• To adhere to a requirement or recommendation to quarantine due to exposure to or due to symptoms of coronavirus;
  • To care for an at-risk family member who is adhering to a requirement or recommendation to quarantine due to exposure to or symptoms of coronavirus; and
  • To care for a child of an employee if the child’s school or place of care has been closed, or the child-care provider is unavailable, due to a public health emergency due to coronavirus.

The first 14 days of EFMLEA leave is unpaid.  However, employees may use earned any available paid time off but unlike the FMLA the employer cannot mandate the use of available paid time off if the employee elects not to use it.  After 14 days, employers must provide the employee paid leave of not less 2/3 of the employee’s (Fair Labor Standards Act) regular rate times his/her usual schedule of weekly hours for the up to remaining 10 weeks of leave.  This provision includes employees who work under a multiemployer collective bargaining agreement and whose employers pay into a multiemployer plan receive this leave.  

Similarly, the EPSLA also covers employers with fewer than 500 employees. Sick leave pay is available leave to employees who regardless of tenure: 

  • Quarantine or self-isolate because they might be sick
  • Who seek a diagnosis or for preventive care due to coronavirus
  • To care for a family member is quarantined or self-isolating because they have or may have coronavirus
  • To care for a child whose school has closed or whose childcare provider is unavailable due to the coronavirus.

The rate of sick pay is the employee’s (FLSA) regular rate unless leave is for an eligible family member and then it is two-thirds the employee’s (FLSA) regular rate. Full-time employees are entitled to 2 weeks (80 hours) of sick pay and part-time employees are entitled to the typical number of hours that they work in a typical two-week period.  This paid sick leave is in addition to any paid sick leave already offered by an employer and employers cannot eliminate their current benefits based on the EPSLA.  Additionally, employers cannot (1) require an employee to first use already provided employer benefits before seeking EPLSA, (2) require an employee to find a replacement, or (3) fire an employee for taking benefits under EPLSA.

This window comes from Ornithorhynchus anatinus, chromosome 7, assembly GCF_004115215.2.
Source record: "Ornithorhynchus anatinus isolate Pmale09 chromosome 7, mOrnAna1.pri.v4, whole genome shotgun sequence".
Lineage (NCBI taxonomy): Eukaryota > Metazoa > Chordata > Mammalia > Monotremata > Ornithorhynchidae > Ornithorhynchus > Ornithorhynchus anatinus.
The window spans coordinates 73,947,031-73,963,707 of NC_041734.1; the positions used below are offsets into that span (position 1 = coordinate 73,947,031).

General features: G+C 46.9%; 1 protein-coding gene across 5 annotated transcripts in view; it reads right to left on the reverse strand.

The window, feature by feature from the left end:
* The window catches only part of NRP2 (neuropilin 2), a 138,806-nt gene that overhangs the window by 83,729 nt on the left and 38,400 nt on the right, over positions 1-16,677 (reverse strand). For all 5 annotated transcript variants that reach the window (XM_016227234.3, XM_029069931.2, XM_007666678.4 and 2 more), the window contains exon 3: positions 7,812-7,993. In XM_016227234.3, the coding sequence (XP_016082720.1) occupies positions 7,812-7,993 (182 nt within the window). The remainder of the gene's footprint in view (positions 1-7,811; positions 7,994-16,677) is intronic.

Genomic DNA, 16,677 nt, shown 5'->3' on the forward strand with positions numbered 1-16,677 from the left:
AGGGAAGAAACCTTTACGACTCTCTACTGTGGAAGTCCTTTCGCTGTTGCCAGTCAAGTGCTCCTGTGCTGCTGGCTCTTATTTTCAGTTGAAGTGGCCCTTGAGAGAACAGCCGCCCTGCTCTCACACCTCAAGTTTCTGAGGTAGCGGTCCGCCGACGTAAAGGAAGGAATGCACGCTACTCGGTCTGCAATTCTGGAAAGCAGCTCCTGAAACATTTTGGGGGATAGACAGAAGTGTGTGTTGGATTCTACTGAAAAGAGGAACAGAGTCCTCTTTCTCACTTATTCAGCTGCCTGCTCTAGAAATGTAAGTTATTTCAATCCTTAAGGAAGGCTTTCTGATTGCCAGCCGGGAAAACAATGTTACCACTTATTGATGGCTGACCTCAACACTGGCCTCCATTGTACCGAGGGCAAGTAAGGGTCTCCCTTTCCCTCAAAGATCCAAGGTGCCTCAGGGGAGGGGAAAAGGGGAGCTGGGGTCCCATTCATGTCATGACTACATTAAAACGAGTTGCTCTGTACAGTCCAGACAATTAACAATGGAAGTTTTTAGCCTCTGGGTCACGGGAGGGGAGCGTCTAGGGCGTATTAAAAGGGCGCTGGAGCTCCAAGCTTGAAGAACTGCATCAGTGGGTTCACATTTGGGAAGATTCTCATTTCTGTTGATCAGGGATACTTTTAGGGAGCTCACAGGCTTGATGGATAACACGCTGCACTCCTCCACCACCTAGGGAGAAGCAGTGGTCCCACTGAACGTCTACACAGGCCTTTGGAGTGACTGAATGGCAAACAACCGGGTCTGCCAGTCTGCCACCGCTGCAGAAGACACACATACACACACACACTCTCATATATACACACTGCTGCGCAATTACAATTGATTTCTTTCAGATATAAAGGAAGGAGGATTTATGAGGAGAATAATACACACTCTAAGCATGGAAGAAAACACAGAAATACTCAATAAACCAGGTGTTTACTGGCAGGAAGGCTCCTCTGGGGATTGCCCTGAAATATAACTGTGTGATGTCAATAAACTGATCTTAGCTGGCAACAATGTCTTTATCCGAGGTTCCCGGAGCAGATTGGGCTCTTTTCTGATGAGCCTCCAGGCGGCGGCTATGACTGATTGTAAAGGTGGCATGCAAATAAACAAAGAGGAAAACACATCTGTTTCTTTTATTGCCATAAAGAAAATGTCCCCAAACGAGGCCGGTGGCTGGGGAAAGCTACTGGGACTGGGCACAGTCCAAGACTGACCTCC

The Secretary of Labor is directed to create and issue posters to be posted by employers about EPSLA. 
EPSLA also ensures employees who work under a multiemployer collective agreement and whose employers pay into a multiemployer plan are provided with paid leave through those plans.

Finally, in order to defray the costs, employers may take a tax credit applied to the employer portion of the Social Security payroll tax for both paid sick leave and family leave wages subject to certain caps.  The bill also prohibits an employer from taking double credit for each leave.  Like virtually every other employment law, these two contain anti-retaliation provisions designed to protect employees who seek to use these befits. Employers need to pay careful attention to developments over the next few days and even weeks as much may change.  

Please note that this is a general summary of a bill that has not yet been enacted. For more information about recommended steps, please contact your Foley relationship partner. For additional web-based resources available to assist you in monitoring the spread of the coronavirus on a global basis, you may wish to visit the CDC and the World Health Organization

Foley will continue to monitor and keep you apprised of relevant developments. Again, click here for Foley’s Coronavirus Resource Center for insights and resources to support your business during this challenging time.